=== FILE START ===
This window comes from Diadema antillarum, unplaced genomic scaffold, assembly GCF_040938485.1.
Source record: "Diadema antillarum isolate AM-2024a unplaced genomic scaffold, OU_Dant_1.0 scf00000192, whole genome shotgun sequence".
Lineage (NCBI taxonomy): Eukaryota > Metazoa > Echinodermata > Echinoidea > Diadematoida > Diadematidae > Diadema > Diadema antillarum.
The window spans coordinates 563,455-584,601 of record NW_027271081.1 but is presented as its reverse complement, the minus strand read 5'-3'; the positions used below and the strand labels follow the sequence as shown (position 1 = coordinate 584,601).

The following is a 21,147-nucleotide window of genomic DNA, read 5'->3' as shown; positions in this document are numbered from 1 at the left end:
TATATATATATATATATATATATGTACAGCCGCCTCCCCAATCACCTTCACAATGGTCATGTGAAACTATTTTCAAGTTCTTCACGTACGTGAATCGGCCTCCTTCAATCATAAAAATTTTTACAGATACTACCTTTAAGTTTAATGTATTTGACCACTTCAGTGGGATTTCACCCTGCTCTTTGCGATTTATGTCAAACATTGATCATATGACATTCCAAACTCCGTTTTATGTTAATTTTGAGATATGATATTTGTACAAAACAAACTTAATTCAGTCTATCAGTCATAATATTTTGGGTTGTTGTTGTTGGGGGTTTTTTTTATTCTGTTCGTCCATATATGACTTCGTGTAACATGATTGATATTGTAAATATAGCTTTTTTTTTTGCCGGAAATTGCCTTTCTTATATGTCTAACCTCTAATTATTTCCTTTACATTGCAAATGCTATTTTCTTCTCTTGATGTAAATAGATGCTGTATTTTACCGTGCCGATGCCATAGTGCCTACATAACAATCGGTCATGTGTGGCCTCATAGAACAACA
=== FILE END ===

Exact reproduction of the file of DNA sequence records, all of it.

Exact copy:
This window comes from Diadema antillarum, unplaced genomic scaffold, assembly GCF_040938485.1.
Source record: "Diadema antillarum isolate AM-2024a unplaced genomic scaffold, OU_Dant_1.0 scf00000192, whole genome shotgun sequence".
Lineage (NCBI taxonomy): Eukaryota > Metazoa > Echinodermata > Echinoidea > Diadematoida > Diadematidae > Diadema > Diadema antillarum.
The window spans coordinates 563,455-584,601 of record NW_027271081.1 but is presented as its reverse complement, the minus strand read 5'-3'; the positions used below and the strand labels follow the sequence as shown (position 1 = coordinate 584,601).

The following is a 21,147-nucleotide window of genomic DNA, read 5'->3' as shown; positions in this document are numbered from 1 at the left end:
TATATATATATATATATATATATGTACAGCCGCCTCCCCAATCACCTTCACAATGGTCATGTGAAACTATTTTCAAGTTCTTCACGTACGTGAATCGGCCTCCTTCAATCATAAAAATTTTTACAGATACTACCTTTAAGTTTAATGTATTTGACCACTTCAGTGGGATTTCACCCTGCTCTTTGCGATTTATGTCAAACATTGATCATATGACATTCCAAACTCCGTTTTATGTTAATTTTGAGATATGATATTTGTACAAAACAAACTTAATTCAGTCTATCAGTCATAATATTTTGGGTTGTTGTTGTTGGGGGTTTTTTTTATTCTGTTCGTCCATATATGACTTCGTGTAACATGATTGATATTGTAAATATAGCTTTTTTTTTTGCCGGAAATTGCCTTTCTTATATGTCTAACCTCTAATTATTTCCTTTACATTGCAAATGCTATTTTCTTCTCTTGATGTAAATAGATGCTGTATTTTACCGTGCCGATGCCATAGTGCCTACATAACAATCGGTCATGTGTGGCCTCATAGAACAACA